Members of the Houston Independent School District board again Thursday apologized for their behavior during the past week and called for unity as they voted to reinstate the previously ousted interim superintendent.

The unanimous vote came after last week’s vote to boot Grenita Lathan from the interim superintendent job and bring in former HISD Superintendent Ave Sevaadra. The decision seemed to surprise some board members and sparked a contentious debate.

However, after attending a weekend meeting with the board, Sevaadra withdrew his name from consideration. That resulted in board members apologizing for their behavior and promising to do better going forward.

At Thursday’s meeting, two board members echoed those aspirations.

“This is not a TV show,” said District 1 board member Elizabeth Santos. “The last week has seemed like a bad episode with bad actors. Some people, understandably, want us to be canceled.”

“The time for theatrics is over,” Santos added.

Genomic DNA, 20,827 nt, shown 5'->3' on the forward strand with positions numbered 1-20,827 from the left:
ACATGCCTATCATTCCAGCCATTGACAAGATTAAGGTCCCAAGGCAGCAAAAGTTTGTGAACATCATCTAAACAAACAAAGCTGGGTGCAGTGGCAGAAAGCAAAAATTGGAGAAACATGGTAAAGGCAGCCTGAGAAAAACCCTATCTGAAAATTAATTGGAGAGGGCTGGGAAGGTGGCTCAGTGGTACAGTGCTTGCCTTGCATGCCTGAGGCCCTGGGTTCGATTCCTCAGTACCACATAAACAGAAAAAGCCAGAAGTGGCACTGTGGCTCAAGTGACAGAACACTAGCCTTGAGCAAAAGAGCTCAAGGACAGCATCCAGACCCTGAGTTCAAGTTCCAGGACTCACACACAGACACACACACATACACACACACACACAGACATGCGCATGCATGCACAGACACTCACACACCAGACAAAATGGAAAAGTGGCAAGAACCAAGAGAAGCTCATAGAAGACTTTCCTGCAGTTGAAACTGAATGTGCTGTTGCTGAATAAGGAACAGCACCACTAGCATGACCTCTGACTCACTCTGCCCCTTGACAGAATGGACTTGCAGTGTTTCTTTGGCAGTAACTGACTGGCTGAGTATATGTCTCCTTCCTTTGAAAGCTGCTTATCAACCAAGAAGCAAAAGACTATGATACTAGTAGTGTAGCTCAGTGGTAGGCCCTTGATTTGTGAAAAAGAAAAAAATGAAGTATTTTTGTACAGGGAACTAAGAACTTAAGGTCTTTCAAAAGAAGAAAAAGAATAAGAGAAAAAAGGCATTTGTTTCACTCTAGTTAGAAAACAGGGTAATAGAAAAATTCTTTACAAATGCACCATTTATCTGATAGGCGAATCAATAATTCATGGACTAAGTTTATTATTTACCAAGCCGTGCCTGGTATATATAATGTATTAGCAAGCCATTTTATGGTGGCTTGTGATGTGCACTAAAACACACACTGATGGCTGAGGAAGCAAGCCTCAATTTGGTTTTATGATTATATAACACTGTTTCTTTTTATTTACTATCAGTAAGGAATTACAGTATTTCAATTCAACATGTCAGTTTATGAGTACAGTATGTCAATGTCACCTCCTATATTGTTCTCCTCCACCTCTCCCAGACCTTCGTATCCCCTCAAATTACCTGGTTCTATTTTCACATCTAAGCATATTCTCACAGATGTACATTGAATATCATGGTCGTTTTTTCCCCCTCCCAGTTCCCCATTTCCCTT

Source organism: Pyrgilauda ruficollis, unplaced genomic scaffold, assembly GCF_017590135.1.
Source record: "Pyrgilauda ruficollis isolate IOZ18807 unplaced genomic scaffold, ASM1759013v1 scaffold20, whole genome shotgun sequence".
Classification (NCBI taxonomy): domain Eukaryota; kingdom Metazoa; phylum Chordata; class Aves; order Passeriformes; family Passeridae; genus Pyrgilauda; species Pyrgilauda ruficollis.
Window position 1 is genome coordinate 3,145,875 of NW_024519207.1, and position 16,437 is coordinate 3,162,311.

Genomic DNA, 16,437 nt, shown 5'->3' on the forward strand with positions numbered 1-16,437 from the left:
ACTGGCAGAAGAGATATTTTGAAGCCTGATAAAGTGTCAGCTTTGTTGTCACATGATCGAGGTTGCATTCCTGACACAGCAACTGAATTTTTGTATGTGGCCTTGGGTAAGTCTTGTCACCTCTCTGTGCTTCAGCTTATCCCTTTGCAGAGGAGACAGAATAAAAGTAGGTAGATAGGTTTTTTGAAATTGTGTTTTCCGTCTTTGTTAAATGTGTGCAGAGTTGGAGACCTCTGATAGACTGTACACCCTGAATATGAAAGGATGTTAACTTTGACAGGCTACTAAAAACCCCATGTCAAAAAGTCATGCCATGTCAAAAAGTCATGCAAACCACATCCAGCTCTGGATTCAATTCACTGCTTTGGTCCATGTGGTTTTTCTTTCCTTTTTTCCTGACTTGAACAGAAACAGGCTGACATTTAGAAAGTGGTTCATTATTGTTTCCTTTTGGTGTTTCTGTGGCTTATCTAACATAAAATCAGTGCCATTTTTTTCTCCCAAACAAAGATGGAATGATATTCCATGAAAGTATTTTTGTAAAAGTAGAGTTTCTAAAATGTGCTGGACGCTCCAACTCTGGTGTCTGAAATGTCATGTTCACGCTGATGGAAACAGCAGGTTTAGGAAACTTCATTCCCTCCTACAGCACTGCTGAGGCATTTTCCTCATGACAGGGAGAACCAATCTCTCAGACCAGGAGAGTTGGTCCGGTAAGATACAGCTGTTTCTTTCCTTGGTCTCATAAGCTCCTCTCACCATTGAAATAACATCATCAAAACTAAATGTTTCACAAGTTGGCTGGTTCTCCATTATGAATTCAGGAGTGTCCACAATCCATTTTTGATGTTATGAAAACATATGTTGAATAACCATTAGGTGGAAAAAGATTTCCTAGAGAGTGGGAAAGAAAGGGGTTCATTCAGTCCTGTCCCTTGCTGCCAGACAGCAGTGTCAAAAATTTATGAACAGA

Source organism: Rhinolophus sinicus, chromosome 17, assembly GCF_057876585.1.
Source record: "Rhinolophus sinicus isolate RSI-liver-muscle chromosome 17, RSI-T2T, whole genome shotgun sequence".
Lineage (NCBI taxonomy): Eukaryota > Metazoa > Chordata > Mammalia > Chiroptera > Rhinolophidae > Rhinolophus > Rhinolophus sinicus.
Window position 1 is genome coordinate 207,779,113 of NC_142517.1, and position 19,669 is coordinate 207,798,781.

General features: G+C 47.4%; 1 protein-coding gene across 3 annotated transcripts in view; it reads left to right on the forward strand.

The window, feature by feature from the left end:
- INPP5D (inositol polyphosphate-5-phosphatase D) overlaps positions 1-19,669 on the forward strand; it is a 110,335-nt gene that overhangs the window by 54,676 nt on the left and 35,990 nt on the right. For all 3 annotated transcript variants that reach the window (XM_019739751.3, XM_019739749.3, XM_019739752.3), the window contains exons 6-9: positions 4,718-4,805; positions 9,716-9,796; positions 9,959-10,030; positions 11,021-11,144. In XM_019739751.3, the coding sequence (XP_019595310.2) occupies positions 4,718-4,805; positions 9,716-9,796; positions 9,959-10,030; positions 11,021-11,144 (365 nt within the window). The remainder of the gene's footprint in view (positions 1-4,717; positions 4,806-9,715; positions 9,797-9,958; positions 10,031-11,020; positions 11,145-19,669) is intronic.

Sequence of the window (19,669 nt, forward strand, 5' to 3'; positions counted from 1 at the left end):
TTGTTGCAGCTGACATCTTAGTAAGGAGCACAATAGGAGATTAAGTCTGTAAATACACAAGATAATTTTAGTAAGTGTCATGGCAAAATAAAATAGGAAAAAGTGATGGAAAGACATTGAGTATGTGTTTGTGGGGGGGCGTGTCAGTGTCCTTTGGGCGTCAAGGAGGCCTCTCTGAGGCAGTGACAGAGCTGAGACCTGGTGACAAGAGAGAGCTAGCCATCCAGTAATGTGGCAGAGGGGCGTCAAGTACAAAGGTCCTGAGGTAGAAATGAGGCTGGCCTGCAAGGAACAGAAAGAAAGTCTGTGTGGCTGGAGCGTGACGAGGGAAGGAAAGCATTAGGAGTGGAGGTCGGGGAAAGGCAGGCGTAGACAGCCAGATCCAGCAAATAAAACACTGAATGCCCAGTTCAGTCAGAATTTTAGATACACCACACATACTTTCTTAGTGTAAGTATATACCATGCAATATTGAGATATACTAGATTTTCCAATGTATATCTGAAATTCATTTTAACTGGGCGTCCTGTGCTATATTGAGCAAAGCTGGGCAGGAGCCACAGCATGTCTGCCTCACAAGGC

District III board member Sergio Lira said the board forgot what was really important – the students.

“I feel disappointed in the four days of turmoil,” Lira said. “We lost sight of why we’re here.”

Lathan has served as interim superintendent since March, when Richard Carranza left to head New York City schools.

“The simple fact that five trustees spoke to and hired a replacement interim superintendent on Thursday, and then apparently confirmed that fact at a board workshop on Sunday, indicates that this is the first major violation of the Texas Open Meetings Act,” said Sen. Paul Bettencourt. “The second clearly occurred (Wednesday) when, without a posted meeting, the entire HISD board apparently announced the reversal of the last appointment and reappointed the previous interim superintendent. These superintendents are not the problem, the HISD Board of Trustees is.”

“I became alarmed at the state of the HISD board as far back as discussions in Austin that Kashmere HS has been on the State’s Improvements Required (IR) list for nine years, in addition to the waiver that was granted by TEA for Hurricane Harvey this year. The board’s decision to fire their internal auditor was also a red flag in the face of good government,” Bettencourt said.

In addition, trustees voted April 30, 2019, as the date for the completion of the superintendent search and adopt a resolution concerning reconciliation.